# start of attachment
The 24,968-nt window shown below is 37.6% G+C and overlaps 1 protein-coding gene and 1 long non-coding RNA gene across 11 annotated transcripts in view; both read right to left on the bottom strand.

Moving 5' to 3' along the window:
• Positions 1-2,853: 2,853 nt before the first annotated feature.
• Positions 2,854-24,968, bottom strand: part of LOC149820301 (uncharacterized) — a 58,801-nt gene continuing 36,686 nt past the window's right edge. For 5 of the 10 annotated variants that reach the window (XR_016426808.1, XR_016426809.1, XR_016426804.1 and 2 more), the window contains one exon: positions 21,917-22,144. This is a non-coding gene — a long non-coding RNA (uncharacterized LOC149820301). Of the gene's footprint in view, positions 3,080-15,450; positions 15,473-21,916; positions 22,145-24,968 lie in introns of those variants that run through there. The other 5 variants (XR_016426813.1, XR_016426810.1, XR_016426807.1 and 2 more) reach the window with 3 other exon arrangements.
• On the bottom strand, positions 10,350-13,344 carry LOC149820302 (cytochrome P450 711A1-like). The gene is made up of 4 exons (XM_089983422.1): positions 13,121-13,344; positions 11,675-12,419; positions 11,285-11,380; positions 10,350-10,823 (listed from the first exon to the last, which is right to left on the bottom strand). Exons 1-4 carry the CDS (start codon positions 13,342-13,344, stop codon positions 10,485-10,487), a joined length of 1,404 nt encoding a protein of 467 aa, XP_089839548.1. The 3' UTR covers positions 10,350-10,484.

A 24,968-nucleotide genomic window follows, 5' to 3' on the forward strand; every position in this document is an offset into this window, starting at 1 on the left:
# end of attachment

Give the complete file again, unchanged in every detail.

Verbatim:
The 24,968-nt window shown below is 37.6% G+C and overlaps 1 protein-coding gene and 1 long non-coding RNA gene across 11 annotated transcripts in view; both read right to left on the bottom strand.

Moving 5' to 3' along the window:
• Positions 1-2,853: 2,853 nt before the first annotated feature.
• Positions 2,854-24,968, bottom strand: part of LOC149820301 (uncharacterized) — a 58,801-nt gene continuing 36,686 nt past the window's right edge. For 5 of the 10 annotated variants that reach the window (XR_016426808.1, XR_016426809.1, XR_016426804.1 and 2 more), the window contains one exon: positions 21,917-22,144. This is a non-coding gene — a long non-coding RNA (uncharacterized LOC149820301). Of the gene's footprint in view, positions 3,080-15,450; positions 15,473-21,916; positions 22,145-24,968 lie in introns of those variants that run through there. The other 5 variants (XR_016426813.1, XR_016426810.1, XR_016426807.1 and 2 more) reach the window with 3 other exon arrangements.
• On the bottom strand, positions 10,350-13,344 carry LOC149820302 (cytochrome P450 711A1-like). The gene is made up of 4 exons (XM_089983422.1): positions 13,121-13,344; positions 11,675-12,419; positions 11,285-11,380; positions 10,350-10,823 (listed from the first exon to the last, which is right to left on the bottom strand). Exons 1-4 carry the CDS (start codon positions 13,342-13,344, stop codon positions 10,485-10,487), a joined length of 1,404 nt encoding a protein of 467 aa, XP_089839548.1. The 3' UTR covers positions 10,350-10,484.

A 24,968-nucleotide genomic window follows, 5' to 3' on the forward strand; every position in this document is an offset into this window, starting at 1 on the left: